In 1991, the Federal Circuit held that a judgment on the merits in a patent infringement action bars future claims based on products that are “essentially the same” as the product at issue in the former suit. This rule governed claim preclusion in patent actions until at least 2009. Then, in 2012, the Federal Circuit upended the apple cart with Aspex Eyewear, Inc. v. Marchon Eyewear, Inc., 672 F.3d 1335 (Fed. Cir. 2012), holding that a judgment in an infringement suit never bars future claims against products that could not have been accused in the former litigation, essentially the same or not. The court reaffirmed this rule in 2014 in Brain Life, LLC v. Elekta Inc., 746 F.3d 1045 (Fed. Cir. 2014). The Federal Circuit introduced this change in the law for a good reason: the “essentially the same” rule had the unfortunate effect of granting an adjudged infringer a license to continue infringing, secure in the knowledge that claim preclusion would bar a second suit. Unfortunately, Aspex and Brain Life are squarely in conflict with earlier Federal Circuit precedent. Because one three-judge panel cannot overrule another, the “essentially the same” test remains the law. The en banc Federal Circuit should address this conflict, and resolve it in favor of Aspex and Brain Life.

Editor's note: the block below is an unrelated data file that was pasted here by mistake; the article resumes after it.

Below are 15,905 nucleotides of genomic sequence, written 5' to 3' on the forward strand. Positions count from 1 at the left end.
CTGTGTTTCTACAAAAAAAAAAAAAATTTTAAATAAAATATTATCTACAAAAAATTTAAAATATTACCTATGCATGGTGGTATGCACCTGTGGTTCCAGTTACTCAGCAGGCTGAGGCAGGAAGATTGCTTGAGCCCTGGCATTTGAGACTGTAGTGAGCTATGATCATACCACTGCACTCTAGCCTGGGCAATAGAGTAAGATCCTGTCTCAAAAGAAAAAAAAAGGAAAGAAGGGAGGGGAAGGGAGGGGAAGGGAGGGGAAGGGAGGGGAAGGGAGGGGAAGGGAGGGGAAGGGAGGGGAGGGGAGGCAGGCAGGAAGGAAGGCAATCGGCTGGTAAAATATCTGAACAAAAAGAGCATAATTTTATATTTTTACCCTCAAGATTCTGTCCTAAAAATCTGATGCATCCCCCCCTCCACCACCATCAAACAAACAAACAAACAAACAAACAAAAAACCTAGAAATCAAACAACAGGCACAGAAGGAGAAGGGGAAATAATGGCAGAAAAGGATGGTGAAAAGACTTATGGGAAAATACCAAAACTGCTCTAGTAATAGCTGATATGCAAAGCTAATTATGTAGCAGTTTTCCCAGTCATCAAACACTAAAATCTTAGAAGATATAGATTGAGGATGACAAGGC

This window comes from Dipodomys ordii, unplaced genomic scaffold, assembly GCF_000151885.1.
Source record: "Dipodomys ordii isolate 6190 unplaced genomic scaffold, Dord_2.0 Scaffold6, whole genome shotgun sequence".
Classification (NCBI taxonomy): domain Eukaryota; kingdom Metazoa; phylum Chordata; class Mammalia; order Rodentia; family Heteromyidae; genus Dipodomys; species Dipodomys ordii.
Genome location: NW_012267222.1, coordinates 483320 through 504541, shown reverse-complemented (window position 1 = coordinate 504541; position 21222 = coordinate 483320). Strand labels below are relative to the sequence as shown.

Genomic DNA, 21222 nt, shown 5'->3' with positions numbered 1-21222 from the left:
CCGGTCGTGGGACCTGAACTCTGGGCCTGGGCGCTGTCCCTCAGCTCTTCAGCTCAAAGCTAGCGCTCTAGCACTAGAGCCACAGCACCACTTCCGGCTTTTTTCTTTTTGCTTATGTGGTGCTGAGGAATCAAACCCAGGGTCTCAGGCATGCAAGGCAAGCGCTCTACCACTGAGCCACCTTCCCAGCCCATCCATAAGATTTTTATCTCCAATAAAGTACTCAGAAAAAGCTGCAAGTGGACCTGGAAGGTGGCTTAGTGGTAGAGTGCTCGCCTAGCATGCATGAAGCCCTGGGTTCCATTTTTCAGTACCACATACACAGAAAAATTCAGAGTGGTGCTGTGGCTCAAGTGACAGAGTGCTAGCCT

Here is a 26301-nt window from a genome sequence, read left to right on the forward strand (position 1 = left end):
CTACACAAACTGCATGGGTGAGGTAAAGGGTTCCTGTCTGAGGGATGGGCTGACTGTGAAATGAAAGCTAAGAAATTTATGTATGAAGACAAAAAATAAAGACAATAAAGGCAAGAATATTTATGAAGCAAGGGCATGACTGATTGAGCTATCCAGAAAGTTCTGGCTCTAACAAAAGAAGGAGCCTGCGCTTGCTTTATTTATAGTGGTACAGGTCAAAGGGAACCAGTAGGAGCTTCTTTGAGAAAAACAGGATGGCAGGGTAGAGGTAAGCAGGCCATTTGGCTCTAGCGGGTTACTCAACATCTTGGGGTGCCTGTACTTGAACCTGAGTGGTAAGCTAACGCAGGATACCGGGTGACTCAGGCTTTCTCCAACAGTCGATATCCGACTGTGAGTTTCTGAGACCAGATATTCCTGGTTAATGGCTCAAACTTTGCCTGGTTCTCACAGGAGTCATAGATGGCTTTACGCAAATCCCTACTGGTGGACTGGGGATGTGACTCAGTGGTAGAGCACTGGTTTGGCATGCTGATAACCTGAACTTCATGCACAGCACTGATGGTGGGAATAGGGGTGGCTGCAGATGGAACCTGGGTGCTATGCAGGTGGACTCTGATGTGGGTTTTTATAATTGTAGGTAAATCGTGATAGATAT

Aspex Eyewear, Inc. V. Marchon Eyewear, Inc. and Brain Life, LLC. V. Elekta, Inc.: Irreconcilable Conflict in the Law Governing Claim Preclusion in Patent Cases,
Chi.-Kent J. Intell. Prop.
Available at: https://scholarship.kentlaw.iit.edu/ckjip/vol14/iss2/3